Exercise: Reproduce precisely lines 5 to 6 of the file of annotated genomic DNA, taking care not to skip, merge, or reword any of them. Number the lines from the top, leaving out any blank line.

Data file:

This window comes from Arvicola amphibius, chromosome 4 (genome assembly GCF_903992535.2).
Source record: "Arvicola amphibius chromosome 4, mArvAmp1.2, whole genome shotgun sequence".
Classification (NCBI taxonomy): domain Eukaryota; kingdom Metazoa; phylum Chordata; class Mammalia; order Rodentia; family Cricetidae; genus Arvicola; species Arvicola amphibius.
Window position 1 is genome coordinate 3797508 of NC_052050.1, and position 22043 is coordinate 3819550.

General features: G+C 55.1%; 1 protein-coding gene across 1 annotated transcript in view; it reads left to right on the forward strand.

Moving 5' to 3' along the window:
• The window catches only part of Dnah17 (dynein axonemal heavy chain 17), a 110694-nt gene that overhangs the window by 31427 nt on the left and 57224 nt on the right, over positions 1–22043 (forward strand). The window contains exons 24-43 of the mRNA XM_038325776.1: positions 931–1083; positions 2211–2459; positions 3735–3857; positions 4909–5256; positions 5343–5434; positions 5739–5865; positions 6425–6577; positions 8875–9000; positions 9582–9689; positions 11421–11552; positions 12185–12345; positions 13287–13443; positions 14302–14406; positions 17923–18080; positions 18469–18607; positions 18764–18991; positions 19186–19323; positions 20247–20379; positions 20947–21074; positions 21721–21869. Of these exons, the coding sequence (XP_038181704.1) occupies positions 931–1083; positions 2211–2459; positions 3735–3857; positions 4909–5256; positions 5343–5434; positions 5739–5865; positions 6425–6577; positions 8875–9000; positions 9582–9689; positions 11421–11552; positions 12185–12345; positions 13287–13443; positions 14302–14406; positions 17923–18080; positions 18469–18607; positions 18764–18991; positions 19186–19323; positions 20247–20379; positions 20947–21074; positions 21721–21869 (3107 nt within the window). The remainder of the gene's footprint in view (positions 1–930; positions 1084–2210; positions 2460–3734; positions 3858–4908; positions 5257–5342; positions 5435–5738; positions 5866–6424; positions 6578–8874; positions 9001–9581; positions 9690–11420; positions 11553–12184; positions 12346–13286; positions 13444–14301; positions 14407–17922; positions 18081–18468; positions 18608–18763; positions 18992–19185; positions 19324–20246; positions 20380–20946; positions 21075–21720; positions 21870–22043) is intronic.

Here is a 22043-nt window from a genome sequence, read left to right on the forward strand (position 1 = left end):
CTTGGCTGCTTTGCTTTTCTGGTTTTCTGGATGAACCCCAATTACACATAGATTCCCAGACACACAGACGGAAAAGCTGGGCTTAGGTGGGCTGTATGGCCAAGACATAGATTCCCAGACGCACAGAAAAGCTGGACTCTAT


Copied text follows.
General features: G+C 55.1%; 1 protein-coding gene across 1 annotated transcript in view; it reads left to right on the forward strand.

Moving 5' to 3' along the window: